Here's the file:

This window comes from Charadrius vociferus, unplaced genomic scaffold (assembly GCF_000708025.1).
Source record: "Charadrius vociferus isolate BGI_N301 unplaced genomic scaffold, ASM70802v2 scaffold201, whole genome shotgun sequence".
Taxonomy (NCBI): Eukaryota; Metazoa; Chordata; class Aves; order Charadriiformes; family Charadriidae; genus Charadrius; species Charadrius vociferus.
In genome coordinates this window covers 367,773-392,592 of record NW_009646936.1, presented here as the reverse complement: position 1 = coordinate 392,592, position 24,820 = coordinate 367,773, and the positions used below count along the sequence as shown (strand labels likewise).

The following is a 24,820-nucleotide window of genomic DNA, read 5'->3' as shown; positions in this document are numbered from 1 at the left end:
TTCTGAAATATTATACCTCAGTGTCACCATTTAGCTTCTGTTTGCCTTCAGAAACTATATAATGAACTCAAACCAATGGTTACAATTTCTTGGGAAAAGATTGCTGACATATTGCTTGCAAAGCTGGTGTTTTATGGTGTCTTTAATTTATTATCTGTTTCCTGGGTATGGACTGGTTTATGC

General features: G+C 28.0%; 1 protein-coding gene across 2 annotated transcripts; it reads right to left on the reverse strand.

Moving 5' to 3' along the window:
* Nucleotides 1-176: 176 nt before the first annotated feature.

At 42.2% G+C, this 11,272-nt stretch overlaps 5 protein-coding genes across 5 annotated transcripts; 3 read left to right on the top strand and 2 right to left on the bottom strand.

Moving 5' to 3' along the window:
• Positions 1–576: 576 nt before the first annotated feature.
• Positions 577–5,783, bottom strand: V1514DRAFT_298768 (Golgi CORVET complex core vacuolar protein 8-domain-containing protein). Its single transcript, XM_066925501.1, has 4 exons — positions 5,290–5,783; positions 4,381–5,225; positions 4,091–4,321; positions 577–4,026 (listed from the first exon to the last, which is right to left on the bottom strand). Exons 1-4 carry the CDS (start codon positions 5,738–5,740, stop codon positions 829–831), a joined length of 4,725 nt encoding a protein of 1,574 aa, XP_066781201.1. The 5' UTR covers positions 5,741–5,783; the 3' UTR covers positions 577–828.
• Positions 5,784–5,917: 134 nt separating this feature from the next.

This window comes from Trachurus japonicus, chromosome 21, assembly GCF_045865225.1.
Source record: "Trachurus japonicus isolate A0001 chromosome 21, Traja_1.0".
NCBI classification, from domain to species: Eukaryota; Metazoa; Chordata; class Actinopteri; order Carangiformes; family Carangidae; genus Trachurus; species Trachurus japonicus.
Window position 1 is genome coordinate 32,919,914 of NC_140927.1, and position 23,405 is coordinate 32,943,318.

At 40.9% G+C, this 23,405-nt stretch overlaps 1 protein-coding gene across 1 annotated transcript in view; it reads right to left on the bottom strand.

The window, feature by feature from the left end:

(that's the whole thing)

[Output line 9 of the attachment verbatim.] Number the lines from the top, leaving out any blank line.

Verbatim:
* Nucleotides 1-176: 176 nt before the first annotated feature.